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Stabenow: Allow Medicare to Negotiate Lower Prescription Drug Prices for Seniors

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Location: Washington, DC


Stabenow: Allow Medicare to Negotiate Lower Prescription Drug Prices for Seniors

Families USA report confirms that negotiation allows VA to pay far less for drugs than Medicare, seniors

Seeking ways to trim federal budget deficits, Congress should immediately give the Department of Health and Human Service the same authority wielded by the Department of Veterans Affairs to negotiate prescription drug prices, a move that could trim drug costs as much as 200-500 percent, U.S. Senator Debbie Stabenow (D-MI) said today.

"Fortune 500 companies, the individual states, large pharmacy chains, and even the Veterans Administration can use the bargaining clout of big bulk purchases to get lower drug prices, but HHS is barred from using the strength of its 41 million Medicare recipients," Stabenow said. "We can see the impact of this absurd ban in today's Families USA report. It shows clearly that seniors and the taxpayer will pay more, far more, for prescription drugs, simply because HHS is denied the basic tool of negotiation."

Stabenow introduced legislation earlier this year that seeks to remove the ban.

The Families USA report, "Getting the Best Price: Lessons Learned from the Medicare Discount Card Program," compared a variety of drugs and found that seniors using Medicare drug discount cards would be paying considerably more for 49 of the top-50 most frequently prescribed drugs than the VA does.

The report also looked at the five drugs most frequently prescribed for seniors, and it found that the best price under the Medicare drug discount card is considerably higher than the best VA price. As the report states:

• For Plavix (75 mg.), a blood-clot reducing agent that is the most heavily prescribed medication for seniors, the best VA price is $887.16 per year, compared to the best Medicare drug discount price of $1,230.36—a difference of $343.20, or 38.7 percent.

• For Lipitor (10 mg.), a cholesterol-lowering agent that is the second most heavily prescribed medication, the annual VA price is $498.84, compared to $730.56 under the Medicare discount cards—a difference of $231.72, or 46.5 percent.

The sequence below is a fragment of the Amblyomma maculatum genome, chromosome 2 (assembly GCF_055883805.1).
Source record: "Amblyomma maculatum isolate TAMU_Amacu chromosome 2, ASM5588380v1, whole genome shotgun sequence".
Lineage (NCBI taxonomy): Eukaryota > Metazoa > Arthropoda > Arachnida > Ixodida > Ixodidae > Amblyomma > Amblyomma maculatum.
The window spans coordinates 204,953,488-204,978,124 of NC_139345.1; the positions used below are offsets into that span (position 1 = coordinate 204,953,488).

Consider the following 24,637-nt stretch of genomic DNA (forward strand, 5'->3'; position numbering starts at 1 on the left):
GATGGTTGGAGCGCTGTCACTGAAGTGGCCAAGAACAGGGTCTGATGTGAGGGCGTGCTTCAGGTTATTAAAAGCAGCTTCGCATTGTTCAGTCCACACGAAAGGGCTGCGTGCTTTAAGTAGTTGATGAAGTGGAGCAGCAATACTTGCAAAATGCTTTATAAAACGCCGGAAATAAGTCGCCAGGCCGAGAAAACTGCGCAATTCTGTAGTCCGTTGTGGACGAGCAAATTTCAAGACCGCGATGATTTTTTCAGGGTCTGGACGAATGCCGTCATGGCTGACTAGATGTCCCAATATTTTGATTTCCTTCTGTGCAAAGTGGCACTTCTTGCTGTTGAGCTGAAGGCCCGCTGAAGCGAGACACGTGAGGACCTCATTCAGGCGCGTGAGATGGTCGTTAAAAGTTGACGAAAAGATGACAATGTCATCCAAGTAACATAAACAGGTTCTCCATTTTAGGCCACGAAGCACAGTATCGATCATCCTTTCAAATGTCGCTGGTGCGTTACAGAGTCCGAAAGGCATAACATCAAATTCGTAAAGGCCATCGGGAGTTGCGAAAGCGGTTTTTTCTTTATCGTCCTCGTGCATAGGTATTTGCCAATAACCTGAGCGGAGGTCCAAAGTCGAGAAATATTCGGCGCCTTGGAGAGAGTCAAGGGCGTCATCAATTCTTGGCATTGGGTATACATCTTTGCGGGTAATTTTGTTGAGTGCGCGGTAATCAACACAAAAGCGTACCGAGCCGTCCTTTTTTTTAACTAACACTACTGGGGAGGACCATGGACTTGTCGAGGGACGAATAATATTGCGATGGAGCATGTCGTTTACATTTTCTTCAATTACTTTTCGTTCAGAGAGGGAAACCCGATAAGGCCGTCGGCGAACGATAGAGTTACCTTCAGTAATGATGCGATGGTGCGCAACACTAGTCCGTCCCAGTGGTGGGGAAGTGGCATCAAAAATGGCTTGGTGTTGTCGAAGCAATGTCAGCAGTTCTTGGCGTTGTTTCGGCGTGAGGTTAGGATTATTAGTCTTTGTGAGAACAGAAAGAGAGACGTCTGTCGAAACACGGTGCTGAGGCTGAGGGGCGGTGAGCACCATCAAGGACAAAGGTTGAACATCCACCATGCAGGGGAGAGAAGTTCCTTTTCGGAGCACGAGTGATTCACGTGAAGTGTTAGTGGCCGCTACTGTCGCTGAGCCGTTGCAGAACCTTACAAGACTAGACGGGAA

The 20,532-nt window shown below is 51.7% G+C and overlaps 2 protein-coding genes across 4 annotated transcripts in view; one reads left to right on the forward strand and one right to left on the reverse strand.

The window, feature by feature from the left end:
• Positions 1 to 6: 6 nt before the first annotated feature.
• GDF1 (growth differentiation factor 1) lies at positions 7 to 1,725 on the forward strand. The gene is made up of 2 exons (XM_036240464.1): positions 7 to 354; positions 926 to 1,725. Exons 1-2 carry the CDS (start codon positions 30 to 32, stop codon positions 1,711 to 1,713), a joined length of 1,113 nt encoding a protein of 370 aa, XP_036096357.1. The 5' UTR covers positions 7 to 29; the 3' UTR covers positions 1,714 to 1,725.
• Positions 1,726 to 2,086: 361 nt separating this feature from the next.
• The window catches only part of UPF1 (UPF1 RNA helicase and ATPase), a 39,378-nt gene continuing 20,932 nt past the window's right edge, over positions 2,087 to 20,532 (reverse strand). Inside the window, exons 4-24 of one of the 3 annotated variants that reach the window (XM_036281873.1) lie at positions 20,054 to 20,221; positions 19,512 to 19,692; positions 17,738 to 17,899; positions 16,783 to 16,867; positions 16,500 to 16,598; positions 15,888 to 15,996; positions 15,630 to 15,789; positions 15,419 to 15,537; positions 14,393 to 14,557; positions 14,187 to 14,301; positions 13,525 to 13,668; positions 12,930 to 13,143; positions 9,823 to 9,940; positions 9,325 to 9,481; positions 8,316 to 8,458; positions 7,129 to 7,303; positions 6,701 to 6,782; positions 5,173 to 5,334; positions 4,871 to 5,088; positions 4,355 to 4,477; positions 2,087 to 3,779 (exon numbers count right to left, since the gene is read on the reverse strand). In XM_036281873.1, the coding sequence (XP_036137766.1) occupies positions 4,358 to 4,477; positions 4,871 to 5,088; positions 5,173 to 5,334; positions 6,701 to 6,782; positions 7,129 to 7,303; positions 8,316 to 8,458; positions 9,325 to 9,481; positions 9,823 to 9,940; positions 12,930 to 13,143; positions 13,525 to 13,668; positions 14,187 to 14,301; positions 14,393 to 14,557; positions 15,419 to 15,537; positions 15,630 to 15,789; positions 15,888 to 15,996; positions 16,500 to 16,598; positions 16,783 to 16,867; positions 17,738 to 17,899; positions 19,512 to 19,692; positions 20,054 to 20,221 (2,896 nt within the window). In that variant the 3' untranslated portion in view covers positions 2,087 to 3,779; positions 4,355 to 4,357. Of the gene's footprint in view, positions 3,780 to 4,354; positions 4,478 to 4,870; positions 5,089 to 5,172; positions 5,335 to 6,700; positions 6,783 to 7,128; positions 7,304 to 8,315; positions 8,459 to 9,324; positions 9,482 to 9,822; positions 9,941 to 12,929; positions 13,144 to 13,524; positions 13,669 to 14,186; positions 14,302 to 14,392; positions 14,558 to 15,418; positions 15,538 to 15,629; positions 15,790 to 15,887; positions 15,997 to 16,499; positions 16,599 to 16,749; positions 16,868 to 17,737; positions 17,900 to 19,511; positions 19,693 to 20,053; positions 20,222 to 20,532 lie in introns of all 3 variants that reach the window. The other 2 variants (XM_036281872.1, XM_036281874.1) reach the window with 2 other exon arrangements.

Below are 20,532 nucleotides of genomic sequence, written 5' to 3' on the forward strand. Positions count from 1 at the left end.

• For Fosamax (70 mg.), an osteoporosis drug that is the third most heavily prescribed medication for seniors, the annual VA price is $493.32, compared to $650.52 under the Medicare discount cards—a difference of $157.20, or 31.9 percent.

• For Norvasc (5 mg.), a high-blood pressure treatment that is the fourth most heavily prescribed medication for seniors, the annual VA price is $301.68, compared to $467.042 under the Medicare discount cards—a difference of $165.36, or 54.8 percent.

• For Protonix (40 mg.), a stomach acid blocking agent that is the fifth most heavily prescribed medication for seniors, the annual VA price is $253.32, compared to $827.40 under the Medicare discount cards—a difference of $574.08, or 226.6 percent.

"A big reason why the new Medicare program is so costly is because Congress and the President chose to support the pharmaceutical lobby over the interests of America's seniors and taxpayers," Ron Pollack, executive director of Families USA, said today. "At a time when drug costs continue to skyrocket and the federal budget is in deep deficit, this needs to change."

"Former HHS Secretary Thompson said as he left office that he would have liked to have had the opportunity to negotiate lower drug prices," Stabenow said. "My legislation will ensure that the new HHS secretary has the tools and the authority to make this happen - for our seniors, for the disabled, and for the viability of the Medicare program itself."

http://stabenow.senate.gov/press/2005/092705AllowMedicareToNegotiate.htm

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